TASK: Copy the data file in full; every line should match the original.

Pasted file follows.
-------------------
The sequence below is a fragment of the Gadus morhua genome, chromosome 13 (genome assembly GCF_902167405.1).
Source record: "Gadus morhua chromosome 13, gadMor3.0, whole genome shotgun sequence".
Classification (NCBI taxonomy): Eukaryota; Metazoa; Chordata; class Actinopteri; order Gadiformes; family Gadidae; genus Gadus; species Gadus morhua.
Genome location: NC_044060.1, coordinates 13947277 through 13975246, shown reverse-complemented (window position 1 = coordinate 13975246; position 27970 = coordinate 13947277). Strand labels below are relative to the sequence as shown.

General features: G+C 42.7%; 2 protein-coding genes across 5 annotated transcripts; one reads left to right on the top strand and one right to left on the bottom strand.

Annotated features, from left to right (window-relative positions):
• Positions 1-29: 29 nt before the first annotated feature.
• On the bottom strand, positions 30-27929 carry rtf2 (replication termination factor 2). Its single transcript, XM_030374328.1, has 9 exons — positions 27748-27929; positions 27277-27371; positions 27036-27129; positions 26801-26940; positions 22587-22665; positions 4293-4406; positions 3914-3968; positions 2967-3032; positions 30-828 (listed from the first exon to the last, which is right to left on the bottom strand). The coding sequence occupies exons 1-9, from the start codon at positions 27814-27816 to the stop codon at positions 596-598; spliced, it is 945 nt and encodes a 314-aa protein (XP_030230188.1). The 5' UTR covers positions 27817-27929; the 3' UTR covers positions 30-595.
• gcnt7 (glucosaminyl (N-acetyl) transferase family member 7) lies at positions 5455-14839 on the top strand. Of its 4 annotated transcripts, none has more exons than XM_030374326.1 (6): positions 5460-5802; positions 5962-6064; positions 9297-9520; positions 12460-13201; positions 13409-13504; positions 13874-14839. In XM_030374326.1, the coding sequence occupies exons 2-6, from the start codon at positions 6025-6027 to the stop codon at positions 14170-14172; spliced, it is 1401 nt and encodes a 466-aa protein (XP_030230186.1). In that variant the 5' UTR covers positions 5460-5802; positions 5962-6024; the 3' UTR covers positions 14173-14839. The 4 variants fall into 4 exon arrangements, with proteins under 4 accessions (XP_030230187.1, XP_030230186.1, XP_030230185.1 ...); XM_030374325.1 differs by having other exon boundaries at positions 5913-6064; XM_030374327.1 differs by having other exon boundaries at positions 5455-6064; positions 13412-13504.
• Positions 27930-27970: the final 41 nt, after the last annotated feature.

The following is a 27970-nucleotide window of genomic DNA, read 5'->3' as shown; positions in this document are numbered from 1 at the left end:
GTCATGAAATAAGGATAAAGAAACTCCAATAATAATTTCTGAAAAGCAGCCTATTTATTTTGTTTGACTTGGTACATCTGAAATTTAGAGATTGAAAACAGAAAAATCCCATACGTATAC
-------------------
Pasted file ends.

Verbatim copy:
The sequence below is a fragment of the Gadus morhua genome, chromosome 13 (genome assembly GCF_902167405.1).
Source record: "Gadus morhua chromosome 13, gadMor3.0, whole genome shotgun sequence".
Classification (NCBI taxonomy): Eukaryota; Metazoa; Chordata; class Actinopteri; order Gadiformes; family Gadidae; genus Gadus; species Gadus morhua.
Genome location: NC_044060.1, coordinates 13947277 through 13975246, shown reverse-complemented (window position 1 = coordinate 13975246; position 27970 = coordinate 13947277). Strand labels below are relative to the sequence as shown.

General features: G+C 42.7%; 2 protein-coding genes across 5 annotated transcripts; one reads left to right on the top strand and one right to left on the bottom strand.

Annotated features, from left to right (window-relative positions):
• Positions 1-29: 29 nt before the first annotated feature.
• On the bottom strand, positions 30-27929 carry rtf2 (replication termination factor 2). Its single transcript, XM_030374328.1, has 9 exons — positions 27748-27929; positions 27277-27371; positions 27036-27129; positions 26801-26940; positions 22587-22665; positions 4293-4406; positions 3914-3968; positions 2967-3032; positions 30-828 (listed from the first exon to the last, which is right to left on the bottom strand). The coding sequence occupies exons 1-9, from the start codon at positions 27814-27816 to the stop codon at positions 596-598; spliced, it is 945 nt and encodes a 314-aa protein (XP_030230188.1). The 5' UTR covers positions 27817-27929; the 3' UTR covers positions 30-595.
• gcnt7 (glucosaminyl (N-acetyl) transferase family member 7) lies at positions 5455-14839 on the top strand. Of its 4 annotated transcripts, none has more exons than XM_030374326.1 (6): positions 5460-5802; positions 5962-6064; positions 9297-9520; positions 12460-13201; positions 13409-13504; positions 13874-14839. In XM_030374326.1, the coding sequence occupies exons 2-6, from the start codon at positions 6025-6027 to the stop codon at positions 14170-14172; spliced, it is 1401 nt and encodes a 466-aa protein (XP_030230186.1). In that variant the 5' UTR covers positions 5460-5802; positions 5962-6024; the 3' UTR covers positions 14173-14839. The 4 variants fall into 4 exon arrangements, with proteins under 4 accessions (XP_030230187.1, XP_030230186.1, XP_030230185.1 ...); XM_030374325.1 differs by having other exon boundaries at positions 5913-6064; XM_030374327.1 differs by having other exon boundaries at positions 5455-6064; positions 13412-13504.
• Positions 27930-27970: the final 41 nt, after the last annotated feature.

The following is a 27970-nucleotide window of genomic DNA, read 5'->3' as shown; positions in this document are numbered from 1 at the left end:
GTCATGAAATAAGGATAAAGAAACTCCAATAATAATTTCTGAAAAGCAGCCTATTTATTTTGTTTGACTTGGTACATCTGAAATTTAGAGATTGAAAACAGAAAAATCCCATACGTATAC